April 20, 2017
Talk Abstract: Regular exercise affords many positive effects on health, longevity, and well-being. Despite its many benefits, the majority of adults in the United States do not engage in sufficient levels of regular exercise, and most people who initiate a routine of regular exercise fail to maintain it over time. One intriguing explanation for the widespread lack of regular exercise is that many people experience exercise to be affectively unpleasant, and as a result are less likely to engage in it regularly. In this talk, I will discuss findings across various studies we have conducted that focus on understanding the affective factors that are relevant to exercise and how they might be targeted for intervention. I will also discuss the implications of these findings for the maintenance of regular exercise and for theoretical models of health behavior.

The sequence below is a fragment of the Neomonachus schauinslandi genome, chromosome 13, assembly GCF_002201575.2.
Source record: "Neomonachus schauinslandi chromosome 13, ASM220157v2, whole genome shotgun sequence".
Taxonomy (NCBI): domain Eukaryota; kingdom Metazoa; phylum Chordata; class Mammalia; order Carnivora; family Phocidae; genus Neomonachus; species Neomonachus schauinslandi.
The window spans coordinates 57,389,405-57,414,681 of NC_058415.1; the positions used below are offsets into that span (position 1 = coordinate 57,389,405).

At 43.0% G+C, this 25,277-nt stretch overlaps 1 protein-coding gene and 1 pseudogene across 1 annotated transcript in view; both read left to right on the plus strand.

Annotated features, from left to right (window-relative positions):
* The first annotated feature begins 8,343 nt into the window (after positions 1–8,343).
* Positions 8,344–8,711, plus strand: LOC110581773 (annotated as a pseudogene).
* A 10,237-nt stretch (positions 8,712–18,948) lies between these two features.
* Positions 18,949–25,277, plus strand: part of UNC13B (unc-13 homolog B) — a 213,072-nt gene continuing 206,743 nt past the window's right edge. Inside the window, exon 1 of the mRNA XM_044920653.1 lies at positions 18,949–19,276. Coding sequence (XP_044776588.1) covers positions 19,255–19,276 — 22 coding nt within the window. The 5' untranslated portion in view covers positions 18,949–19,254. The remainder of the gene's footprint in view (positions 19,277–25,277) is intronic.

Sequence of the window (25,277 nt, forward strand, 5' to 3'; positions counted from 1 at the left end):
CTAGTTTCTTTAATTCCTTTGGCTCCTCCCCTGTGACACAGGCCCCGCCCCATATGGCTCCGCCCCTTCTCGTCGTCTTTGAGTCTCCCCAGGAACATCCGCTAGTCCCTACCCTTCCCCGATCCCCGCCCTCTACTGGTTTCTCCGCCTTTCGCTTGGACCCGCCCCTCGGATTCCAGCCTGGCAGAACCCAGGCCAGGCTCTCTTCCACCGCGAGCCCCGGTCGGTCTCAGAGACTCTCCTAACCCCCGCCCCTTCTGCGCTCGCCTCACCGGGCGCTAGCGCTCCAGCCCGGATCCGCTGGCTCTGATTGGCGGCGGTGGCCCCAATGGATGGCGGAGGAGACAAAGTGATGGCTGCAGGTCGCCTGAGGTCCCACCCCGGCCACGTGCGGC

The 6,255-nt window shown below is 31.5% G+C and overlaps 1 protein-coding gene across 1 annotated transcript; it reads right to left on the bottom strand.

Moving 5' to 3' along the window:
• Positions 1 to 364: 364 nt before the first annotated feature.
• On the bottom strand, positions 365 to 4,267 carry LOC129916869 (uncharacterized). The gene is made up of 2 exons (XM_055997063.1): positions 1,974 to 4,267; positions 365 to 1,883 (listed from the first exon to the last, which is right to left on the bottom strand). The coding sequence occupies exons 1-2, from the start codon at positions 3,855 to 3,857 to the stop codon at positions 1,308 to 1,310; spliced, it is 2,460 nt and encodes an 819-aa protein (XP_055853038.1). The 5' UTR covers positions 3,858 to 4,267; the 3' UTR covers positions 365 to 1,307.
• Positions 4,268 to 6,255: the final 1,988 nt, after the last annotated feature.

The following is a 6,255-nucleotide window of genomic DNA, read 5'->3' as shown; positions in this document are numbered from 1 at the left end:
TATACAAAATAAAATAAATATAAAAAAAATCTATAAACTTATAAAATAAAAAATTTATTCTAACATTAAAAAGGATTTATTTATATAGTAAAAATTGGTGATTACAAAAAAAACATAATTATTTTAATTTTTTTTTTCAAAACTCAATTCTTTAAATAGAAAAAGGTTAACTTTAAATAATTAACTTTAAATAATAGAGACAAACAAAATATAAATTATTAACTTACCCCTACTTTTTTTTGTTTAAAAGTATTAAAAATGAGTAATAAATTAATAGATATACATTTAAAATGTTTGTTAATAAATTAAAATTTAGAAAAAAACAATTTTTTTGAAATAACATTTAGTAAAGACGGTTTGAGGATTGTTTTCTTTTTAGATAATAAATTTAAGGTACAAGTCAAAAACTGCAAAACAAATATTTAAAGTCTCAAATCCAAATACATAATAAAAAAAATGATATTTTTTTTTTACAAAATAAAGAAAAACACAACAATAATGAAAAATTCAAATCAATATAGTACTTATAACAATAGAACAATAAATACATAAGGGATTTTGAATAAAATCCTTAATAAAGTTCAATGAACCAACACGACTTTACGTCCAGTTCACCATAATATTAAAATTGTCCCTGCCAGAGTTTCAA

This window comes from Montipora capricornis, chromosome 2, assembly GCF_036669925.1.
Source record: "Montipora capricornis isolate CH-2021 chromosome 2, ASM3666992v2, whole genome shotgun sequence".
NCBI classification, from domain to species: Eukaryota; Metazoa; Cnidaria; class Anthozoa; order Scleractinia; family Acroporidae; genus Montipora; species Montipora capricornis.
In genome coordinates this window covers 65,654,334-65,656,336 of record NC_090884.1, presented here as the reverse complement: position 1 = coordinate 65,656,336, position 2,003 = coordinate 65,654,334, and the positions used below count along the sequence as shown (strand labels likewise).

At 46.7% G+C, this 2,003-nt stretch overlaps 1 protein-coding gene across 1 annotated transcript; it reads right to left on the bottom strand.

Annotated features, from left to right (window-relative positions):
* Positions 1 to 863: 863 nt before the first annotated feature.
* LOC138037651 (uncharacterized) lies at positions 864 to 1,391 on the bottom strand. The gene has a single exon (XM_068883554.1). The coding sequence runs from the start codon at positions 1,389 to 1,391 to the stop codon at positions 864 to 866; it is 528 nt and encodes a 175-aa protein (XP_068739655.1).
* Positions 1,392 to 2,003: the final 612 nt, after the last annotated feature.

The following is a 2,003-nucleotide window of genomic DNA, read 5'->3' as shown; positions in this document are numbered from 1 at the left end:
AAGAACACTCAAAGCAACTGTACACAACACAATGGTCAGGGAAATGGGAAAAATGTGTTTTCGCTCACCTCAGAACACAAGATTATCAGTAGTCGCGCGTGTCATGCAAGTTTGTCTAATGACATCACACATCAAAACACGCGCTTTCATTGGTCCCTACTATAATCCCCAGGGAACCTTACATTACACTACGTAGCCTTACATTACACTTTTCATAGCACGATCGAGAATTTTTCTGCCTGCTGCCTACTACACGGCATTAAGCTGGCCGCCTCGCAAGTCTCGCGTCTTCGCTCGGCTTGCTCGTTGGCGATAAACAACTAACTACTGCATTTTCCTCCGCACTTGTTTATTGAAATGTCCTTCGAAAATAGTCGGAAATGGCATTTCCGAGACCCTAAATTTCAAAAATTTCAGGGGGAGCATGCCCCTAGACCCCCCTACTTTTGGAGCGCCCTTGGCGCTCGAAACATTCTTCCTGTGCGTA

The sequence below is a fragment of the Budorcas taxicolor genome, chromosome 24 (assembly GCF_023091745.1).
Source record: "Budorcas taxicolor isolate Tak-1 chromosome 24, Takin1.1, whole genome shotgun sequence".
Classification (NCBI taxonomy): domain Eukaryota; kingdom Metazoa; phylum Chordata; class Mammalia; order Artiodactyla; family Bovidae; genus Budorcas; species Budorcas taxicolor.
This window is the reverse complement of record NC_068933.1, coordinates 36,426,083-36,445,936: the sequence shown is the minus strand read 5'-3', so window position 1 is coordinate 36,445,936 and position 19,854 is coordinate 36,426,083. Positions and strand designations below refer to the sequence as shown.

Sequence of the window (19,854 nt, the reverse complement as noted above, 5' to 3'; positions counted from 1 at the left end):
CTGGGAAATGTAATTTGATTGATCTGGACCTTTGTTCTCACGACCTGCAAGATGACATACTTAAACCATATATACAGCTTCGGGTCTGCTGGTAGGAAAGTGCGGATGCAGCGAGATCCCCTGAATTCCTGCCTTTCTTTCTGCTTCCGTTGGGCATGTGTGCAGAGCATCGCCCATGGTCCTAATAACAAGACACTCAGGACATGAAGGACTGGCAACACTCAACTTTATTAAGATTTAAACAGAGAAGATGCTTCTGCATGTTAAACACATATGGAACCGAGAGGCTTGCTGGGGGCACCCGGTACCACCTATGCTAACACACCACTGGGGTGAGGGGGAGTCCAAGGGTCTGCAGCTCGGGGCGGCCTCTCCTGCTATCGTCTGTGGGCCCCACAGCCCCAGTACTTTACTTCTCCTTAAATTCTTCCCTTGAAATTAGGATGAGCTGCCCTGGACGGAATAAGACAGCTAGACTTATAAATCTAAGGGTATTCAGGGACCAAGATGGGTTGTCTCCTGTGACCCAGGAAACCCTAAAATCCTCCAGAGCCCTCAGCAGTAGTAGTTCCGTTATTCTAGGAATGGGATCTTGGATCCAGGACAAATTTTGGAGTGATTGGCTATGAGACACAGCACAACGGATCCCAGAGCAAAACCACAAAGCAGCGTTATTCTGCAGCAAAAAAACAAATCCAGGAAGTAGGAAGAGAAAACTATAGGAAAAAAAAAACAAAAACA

Brief Bio: Dr. Austin Baldwin completed a B.S. in psychology at Brigham Young University (2000), and a Ph.D. in social psychology at the University of Minnesota (2006). He spent two years as a post-doctoral fellow at the Iowa City VA Medical Center and the University of Iowa. He has been on the faculty in the Psychology Department at SMU since 2008 where he directs the Health Behavior Lab. In his research, he and his students address theoretically-guided questions about how different psychosocial factors influence (a) decisions to engage in and maintain health behaviors and (b) health outcomes. This work cuts across different health domains, including questions that are specific to the initiation and maintenance of regular exercise.
For more information, email Dr. Lynn Romejko Jacobs at firstname.lastname@example.org.